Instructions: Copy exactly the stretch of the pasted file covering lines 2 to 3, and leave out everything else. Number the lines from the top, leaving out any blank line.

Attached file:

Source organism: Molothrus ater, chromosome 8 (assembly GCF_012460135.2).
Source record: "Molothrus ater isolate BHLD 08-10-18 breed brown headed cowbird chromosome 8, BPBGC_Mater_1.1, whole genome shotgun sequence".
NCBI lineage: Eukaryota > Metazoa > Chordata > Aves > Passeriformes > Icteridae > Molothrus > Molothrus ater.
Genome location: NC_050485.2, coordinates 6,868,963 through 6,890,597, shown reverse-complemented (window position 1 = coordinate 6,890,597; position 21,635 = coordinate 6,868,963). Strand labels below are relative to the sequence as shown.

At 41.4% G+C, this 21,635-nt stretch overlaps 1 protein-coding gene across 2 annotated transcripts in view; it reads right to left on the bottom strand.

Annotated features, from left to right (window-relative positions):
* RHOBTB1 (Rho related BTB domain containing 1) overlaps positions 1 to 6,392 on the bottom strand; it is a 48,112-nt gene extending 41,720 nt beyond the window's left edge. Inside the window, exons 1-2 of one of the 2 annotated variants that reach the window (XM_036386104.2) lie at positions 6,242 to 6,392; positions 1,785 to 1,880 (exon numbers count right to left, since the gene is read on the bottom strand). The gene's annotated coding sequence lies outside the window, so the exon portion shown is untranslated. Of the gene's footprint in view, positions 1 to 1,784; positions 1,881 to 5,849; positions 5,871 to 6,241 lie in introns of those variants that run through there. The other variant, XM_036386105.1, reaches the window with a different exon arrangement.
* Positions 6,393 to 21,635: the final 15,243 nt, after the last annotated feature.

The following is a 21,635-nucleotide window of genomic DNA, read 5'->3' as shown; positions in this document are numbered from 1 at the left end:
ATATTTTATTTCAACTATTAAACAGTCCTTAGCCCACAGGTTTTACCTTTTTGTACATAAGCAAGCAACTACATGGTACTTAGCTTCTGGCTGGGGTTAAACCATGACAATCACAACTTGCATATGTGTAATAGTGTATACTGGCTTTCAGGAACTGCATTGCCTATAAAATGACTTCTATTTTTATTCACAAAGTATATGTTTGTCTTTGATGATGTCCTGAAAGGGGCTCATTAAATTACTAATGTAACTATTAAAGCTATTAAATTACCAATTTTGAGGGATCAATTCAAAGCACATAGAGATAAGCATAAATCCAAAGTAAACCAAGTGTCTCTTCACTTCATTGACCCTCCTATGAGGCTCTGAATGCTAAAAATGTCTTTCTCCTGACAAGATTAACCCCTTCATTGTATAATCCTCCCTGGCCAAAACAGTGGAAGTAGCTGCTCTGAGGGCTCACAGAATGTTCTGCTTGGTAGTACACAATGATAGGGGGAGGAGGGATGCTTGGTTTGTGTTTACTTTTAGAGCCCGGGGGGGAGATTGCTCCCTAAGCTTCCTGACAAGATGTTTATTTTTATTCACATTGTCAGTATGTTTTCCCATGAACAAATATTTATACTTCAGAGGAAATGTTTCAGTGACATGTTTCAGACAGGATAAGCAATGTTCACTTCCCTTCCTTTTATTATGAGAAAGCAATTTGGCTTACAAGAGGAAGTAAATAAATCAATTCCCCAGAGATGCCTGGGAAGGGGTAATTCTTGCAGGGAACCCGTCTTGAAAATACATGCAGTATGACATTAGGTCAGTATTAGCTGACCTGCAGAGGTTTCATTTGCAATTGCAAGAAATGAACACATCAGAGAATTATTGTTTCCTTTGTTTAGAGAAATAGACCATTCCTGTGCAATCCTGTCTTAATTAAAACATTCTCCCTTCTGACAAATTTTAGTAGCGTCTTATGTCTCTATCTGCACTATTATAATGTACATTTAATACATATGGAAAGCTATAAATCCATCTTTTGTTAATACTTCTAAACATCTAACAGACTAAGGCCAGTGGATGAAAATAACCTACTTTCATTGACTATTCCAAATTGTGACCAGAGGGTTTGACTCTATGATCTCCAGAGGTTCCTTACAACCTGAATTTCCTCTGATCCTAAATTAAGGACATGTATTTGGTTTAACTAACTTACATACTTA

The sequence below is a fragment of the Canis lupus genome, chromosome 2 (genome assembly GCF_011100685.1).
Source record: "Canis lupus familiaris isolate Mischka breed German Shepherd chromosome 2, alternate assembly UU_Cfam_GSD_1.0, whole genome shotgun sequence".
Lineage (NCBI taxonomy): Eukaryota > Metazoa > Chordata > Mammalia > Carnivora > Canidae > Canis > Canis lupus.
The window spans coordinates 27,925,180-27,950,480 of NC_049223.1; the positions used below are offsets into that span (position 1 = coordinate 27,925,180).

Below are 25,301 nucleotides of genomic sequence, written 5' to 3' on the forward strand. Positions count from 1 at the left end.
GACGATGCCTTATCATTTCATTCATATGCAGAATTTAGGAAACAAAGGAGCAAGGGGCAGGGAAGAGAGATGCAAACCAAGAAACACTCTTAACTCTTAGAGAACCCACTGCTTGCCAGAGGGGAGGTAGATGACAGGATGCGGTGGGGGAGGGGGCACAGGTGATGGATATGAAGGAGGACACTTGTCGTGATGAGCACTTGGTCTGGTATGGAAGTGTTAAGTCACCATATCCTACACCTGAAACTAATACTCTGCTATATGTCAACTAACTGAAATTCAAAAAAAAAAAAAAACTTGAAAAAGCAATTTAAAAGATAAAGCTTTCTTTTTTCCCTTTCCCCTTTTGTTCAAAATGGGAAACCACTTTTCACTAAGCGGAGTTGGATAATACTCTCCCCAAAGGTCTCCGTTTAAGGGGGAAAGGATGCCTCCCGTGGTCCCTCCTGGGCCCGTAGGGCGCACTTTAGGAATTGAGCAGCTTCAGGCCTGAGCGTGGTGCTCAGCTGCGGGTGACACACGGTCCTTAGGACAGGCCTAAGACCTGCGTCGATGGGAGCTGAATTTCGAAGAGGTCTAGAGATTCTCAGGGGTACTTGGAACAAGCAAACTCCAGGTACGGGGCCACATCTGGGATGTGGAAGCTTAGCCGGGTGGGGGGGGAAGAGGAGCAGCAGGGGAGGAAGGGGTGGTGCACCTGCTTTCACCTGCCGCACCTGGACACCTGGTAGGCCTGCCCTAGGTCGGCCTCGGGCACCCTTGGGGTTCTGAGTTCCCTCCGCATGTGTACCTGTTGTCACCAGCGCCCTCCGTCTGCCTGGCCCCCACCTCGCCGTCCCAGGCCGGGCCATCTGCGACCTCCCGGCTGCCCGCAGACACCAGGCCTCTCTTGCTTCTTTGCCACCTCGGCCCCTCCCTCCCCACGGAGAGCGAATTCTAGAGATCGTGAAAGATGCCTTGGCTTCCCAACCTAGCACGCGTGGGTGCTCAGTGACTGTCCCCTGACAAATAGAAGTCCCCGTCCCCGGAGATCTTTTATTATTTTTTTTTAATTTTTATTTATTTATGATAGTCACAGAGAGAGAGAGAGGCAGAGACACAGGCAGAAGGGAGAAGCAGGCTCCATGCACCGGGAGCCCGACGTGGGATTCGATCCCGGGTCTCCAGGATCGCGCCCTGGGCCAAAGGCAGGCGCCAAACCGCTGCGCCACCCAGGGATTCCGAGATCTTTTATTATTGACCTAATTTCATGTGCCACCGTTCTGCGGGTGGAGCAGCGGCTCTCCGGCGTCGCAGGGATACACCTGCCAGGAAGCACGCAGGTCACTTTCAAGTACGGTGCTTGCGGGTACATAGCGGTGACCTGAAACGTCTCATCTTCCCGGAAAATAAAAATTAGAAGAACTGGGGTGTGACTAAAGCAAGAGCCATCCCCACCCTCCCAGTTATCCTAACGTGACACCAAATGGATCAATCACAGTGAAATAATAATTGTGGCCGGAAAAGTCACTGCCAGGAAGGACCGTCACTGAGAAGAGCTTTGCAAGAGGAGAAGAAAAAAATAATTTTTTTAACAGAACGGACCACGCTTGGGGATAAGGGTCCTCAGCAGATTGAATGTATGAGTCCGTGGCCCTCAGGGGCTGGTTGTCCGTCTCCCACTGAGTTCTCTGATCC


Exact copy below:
Source record: "Molothrus ater isolate BHLD 08-10-18 breed brown headed cowbird chromosome 8, BPBGC_Mater_1.1, whole genome shotgun sequence".
NCBI lineage: Eukaryota > Metazoa > Chordata > Aves > Passeriformes > Icteridae > Molothrus > Molothrus ater.